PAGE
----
HP OpenVMS Guide to System Security > Chapter 5 Descriptions of Object Classes

Common Event Flag Clusters

  Table of Contents

  Glossary

  Index

A common event flag cluster is a set of 32 event flags that enable cooperating processes to post event notifications to each other.

Event flags in the cluster can be set or cleared to indicate the occurrence of an event. All event flags are contained within clusters of 32 event flags, and each process has access to four clusters (numbered 0 through 3). Two of the clusters are local to a single process. Event flag clusters 2 and 3 are called common event flag clusters and are used for interprocess synchronization. A subject may be associated with up to two common event flag clusters. Each common event flag in a cluster is referenced by an event flag number.

Naming Rules

The name of the object is whatever character string was supplied as an argument to the Associate Common Event Flag Cluster system service ($ASCEFC). Remember that common event flag cluster names are qualified by your UIC group number.

Types of Access

The common event flag cluster class supports the following types of access:

Associate

Gives a process the right to establish an association with the named cluster so the process can access event flags.

Delete

Gives a process the right to mark a permanent event flag cluster for deletion with the Delete Common Event Flag Cluster ($DLCEFC) system service. The actual deletion occurs once all processes disassociate from the cluster.

Control

Gives you the right to modify the protection elements of the common event flag cluster.

Template Profile

The common event flag cluster class provides one template profile. Although the template assigns an owner UIC of [0,0], this value is only temporary. As soon as the object is created, the operating system replaces a 0 value with the value in the corresponding field of the creating process's UIC.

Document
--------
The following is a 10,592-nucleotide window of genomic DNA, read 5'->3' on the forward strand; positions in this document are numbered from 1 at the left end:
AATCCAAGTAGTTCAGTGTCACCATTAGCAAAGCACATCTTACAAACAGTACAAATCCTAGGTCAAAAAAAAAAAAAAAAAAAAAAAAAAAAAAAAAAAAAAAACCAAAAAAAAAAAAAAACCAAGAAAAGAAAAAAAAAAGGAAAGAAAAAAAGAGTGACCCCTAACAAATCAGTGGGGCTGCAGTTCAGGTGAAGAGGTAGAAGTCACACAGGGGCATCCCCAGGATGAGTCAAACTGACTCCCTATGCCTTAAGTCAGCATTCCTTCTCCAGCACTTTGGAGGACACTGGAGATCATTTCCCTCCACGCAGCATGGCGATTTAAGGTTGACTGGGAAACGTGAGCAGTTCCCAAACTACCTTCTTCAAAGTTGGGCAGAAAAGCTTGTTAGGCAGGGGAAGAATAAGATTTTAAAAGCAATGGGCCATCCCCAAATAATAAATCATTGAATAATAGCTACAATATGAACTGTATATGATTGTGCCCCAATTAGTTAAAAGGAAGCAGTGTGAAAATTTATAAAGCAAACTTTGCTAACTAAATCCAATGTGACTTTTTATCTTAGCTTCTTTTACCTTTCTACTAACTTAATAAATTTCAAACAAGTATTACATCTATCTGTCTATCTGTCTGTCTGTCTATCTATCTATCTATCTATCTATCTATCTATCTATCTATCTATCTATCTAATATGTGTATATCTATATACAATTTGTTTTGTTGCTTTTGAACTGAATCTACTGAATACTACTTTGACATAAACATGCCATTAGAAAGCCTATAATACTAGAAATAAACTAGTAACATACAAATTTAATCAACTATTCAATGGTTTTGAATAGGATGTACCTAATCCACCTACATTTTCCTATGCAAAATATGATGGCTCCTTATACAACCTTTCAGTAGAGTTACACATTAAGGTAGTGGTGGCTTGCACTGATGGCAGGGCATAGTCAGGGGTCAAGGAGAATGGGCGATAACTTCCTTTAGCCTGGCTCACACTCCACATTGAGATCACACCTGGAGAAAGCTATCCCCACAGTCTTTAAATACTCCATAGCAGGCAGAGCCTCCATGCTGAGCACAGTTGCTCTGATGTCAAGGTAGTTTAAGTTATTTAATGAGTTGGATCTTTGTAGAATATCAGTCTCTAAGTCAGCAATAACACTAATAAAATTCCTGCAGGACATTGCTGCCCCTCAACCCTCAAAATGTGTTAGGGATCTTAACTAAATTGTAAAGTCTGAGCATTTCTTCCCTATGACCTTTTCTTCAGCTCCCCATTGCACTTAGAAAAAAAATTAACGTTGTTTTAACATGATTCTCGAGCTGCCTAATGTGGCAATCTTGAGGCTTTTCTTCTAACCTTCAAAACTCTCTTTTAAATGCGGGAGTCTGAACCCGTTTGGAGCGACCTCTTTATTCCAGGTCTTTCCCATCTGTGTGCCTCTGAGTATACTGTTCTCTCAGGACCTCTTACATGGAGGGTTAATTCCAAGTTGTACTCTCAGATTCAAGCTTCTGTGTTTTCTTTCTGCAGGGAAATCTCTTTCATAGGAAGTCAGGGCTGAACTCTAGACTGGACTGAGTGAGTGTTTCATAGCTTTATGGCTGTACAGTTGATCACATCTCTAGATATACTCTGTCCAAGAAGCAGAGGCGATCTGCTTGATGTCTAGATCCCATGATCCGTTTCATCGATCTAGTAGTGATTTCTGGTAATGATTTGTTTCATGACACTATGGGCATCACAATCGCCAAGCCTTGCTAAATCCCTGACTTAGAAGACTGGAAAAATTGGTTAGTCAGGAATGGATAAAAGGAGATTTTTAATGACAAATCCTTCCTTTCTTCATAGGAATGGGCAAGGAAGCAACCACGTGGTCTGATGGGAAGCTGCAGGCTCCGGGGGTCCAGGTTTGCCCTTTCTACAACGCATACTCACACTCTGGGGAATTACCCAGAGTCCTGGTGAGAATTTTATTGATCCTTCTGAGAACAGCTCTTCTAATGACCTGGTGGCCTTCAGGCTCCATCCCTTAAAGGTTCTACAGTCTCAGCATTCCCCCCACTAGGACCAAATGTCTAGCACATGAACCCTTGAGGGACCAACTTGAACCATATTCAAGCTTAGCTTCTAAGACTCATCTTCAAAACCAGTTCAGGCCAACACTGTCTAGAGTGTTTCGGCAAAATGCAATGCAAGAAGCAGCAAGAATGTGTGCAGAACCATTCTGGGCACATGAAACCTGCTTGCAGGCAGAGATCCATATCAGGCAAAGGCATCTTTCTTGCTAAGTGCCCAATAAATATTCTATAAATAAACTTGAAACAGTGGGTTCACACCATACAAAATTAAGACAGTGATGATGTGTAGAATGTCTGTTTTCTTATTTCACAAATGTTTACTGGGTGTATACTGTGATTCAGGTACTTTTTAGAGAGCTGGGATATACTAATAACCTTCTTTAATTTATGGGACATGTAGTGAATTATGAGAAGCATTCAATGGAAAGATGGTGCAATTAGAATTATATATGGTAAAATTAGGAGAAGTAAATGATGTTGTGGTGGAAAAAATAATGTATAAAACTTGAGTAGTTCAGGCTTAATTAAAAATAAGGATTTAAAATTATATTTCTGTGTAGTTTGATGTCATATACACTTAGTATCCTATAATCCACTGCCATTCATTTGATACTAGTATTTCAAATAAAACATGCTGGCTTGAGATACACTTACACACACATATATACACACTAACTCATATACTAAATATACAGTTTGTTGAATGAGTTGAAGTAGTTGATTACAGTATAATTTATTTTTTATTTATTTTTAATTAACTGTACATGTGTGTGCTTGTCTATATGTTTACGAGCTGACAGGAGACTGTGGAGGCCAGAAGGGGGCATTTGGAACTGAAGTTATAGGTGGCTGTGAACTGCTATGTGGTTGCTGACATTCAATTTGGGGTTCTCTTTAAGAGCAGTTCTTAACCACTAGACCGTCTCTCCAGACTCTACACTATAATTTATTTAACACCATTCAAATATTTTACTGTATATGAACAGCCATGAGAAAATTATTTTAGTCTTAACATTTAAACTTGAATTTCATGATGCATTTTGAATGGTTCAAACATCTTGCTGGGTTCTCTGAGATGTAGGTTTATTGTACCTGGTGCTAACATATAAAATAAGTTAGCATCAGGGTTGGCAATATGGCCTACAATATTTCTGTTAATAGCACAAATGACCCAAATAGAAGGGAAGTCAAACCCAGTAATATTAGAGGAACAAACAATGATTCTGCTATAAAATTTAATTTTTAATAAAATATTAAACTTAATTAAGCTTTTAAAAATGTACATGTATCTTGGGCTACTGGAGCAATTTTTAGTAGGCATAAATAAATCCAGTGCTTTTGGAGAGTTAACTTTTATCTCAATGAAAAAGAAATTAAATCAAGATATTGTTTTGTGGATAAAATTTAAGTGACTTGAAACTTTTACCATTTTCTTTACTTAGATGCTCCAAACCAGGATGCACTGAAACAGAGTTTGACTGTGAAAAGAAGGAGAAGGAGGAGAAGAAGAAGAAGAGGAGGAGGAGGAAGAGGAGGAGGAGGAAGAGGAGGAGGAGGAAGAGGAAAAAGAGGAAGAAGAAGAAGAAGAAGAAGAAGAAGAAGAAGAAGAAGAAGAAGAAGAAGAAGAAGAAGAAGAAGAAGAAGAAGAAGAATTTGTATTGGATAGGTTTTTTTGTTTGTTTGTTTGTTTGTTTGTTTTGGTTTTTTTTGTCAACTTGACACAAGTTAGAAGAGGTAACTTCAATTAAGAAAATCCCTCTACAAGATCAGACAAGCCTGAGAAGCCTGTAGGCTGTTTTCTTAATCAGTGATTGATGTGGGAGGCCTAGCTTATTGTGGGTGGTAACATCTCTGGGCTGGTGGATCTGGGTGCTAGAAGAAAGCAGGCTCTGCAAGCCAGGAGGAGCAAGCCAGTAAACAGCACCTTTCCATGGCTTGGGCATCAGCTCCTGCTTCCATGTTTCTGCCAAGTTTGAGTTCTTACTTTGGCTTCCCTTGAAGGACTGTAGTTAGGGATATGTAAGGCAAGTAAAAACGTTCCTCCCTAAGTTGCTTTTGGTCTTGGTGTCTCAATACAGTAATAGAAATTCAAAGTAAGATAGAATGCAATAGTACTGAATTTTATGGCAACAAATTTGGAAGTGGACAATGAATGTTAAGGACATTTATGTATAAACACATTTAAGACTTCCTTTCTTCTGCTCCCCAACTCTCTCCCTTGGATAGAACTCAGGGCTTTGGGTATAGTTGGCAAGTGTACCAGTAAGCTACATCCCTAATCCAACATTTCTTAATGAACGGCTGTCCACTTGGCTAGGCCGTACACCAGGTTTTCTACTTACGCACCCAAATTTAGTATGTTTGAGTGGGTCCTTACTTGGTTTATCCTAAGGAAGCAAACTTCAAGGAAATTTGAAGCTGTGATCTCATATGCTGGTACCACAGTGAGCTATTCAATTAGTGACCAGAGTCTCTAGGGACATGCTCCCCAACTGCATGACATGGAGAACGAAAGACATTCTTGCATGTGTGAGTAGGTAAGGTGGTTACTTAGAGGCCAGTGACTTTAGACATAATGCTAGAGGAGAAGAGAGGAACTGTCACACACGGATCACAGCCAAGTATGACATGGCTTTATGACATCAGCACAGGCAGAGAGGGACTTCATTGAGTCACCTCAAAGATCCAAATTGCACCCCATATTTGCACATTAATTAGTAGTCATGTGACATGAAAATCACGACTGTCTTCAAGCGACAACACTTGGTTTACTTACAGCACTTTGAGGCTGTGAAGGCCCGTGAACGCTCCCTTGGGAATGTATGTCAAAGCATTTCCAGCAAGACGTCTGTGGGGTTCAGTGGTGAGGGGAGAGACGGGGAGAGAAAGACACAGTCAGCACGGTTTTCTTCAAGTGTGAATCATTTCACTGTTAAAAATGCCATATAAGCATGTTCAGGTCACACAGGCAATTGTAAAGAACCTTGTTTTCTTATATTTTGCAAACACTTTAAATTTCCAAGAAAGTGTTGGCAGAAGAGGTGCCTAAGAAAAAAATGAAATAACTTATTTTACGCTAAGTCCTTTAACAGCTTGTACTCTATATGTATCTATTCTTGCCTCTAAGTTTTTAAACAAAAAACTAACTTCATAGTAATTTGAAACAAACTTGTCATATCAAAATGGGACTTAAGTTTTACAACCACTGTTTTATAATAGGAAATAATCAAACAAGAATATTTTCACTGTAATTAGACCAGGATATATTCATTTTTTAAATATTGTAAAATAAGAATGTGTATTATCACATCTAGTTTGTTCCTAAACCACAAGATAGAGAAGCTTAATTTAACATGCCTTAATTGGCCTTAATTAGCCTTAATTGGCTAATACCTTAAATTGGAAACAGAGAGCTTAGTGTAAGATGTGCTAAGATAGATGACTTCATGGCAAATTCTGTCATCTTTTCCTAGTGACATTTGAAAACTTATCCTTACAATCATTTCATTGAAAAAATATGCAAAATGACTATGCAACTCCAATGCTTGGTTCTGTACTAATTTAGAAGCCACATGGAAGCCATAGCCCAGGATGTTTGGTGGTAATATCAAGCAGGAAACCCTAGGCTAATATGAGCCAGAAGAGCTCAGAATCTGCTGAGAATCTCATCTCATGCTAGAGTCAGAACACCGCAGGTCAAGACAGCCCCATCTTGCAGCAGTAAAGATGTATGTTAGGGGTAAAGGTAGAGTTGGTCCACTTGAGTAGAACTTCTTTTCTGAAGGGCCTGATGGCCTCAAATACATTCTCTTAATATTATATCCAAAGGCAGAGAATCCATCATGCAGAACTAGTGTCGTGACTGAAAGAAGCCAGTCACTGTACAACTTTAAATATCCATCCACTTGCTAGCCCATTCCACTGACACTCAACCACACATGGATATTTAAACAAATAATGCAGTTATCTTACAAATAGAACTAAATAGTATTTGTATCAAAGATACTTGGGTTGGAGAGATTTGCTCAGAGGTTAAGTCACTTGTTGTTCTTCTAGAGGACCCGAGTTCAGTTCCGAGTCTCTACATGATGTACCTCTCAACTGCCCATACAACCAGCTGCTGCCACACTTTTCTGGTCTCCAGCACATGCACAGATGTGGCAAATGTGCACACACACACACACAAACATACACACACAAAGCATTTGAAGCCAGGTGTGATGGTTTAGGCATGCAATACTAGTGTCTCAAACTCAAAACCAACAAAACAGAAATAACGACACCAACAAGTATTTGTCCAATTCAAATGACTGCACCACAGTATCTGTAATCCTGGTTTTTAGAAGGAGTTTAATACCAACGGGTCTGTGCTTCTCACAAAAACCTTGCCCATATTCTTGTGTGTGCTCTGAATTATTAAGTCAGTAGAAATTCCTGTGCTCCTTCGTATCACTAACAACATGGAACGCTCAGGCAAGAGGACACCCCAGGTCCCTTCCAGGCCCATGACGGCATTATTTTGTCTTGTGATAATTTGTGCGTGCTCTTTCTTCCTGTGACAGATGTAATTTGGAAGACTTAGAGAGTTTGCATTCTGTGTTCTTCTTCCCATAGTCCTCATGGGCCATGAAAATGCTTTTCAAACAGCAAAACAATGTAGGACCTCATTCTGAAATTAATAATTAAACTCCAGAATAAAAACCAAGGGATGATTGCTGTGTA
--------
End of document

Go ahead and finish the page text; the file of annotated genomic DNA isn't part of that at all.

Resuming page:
Template Name Owner UIC Protection Code

DEFAULT

[0,0]

S:AD,O:AD,G:A,W

When the process creating the common event flag cluster supplies a prot argument to $ASCEFC that has a value of 1, then the system modifies the template so the process UIC is the owner, and the protection code denies group access.

Privilege Requirements

Creation of a permanent common event flag cluster requires the PRMCEB privilege. This privilege also grants delete access for permanent clusters.

Kinds of Auditing Performed

The system can audit the following types of events:

Event Audited When Audit Occurs

Creation

When the first process to associate with a particular cluster calls $ASCEFC

Access

Whenever subsequent callers to $ASCEFC associate with the cluster

Deaccess

When a process calls $DACEFC or associates with another cluster or at image rundown

Deletion

When the process calls $DLCEFC

Permanence of the Object

A common event flag cluster and its security profile need to be reset each time a system starts up.